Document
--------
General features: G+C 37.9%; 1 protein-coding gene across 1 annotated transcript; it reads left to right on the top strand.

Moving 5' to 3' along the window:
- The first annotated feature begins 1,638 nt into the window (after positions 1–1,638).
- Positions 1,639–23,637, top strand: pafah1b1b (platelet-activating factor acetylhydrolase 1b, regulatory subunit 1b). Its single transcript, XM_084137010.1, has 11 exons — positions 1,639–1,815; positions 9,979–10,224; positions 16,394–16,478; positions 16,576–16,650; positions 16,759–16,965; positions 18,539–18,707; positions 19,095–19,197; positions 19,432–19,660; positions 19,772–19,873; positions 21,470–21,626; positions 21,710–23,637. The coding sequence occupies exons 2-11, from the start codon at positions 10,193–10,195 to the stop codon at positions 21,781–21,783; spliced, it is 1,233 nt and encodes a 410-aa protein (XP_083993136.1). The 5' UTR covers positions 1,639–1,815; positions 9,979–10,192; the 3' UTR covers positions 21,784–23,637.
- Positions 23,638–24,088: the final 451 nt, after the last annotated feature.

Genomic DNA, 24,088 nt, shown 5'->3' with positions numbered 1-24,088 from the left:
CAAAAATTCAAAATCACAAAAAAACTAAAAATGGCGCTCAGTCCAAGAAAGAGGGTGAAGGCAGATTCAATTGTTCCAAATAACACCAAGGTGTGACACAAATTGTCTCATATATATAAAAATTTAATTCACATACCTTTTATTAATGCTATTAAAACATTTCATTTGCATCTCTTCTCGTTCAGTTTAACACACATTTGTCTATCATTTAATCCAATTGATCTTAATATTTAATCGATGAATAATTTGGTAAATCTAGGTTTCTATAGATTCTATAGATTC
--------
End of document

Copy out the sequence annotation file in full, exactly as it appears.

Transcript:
General features: G+C 37.9%; 1 protein-coding gene across 1 annotated transcript; it reads left to right on the top strand.

Moving 5' to 3' along the window:
- The first annotated feature begins 1,638 nt into the window (after positions 1–1,638).
- Positions 1,639–23,637, top strand: pafah1b1b (platelet-activating factor acetylhydrolase 1b, regulatory subunit 1b). Its single transcript, XM_084137010.1, has 11 exons — positions 1,639–1,815; positions 9,979–10,224; positions 16,394–16,478; positions 16,576–16,650; positions 16,759–16,965; positions 18,539–18,707; positions 19,095–19,197; positions 19,432–19,660; positions 19,772–19,873; positions 21,470–21,626; positions 21,710–23,637. The coding sequence occupies exons 2-11, from the start codon at positions 10,193–10,195 to the stop codon at positions 21,781–21,783; spliced, it is 1,233 nt and encodes a 410-aa protein (XP_083993136.1). The 5' UTR covers positions 1,639–1,815; positions 9,979–10,192; the 3' UTR covers positions 21,784–23,637.
- Positions 23,638–24,088: the final 451 nt, after the last annotated feature.

Genomic DNA, 24,088 nt, shown 5'->3' with positions numbered 1-24,088 from the left:
CAAAAATTCAAAATCACAAAAAAACTAAAAATGGCGCTCAGTCCAAGAAAGAGGGTGAAGGCAGATTCAATTGTTCCAAATAACACCAAGGTGTGACACAAATTGTCTCATATATATAAAAATTTAATTCACATACCTTTTATTAATGCTATTAAAACATTTCATTTGCATCTCTTCTCGTTCAGTTTAACACACATTTGTCTATCATTTAATCCAATTGATCTTAATATTTAATCGATGAATAATTTGGTAAATCTAGGTTTCTATAGATTCTATAGATTC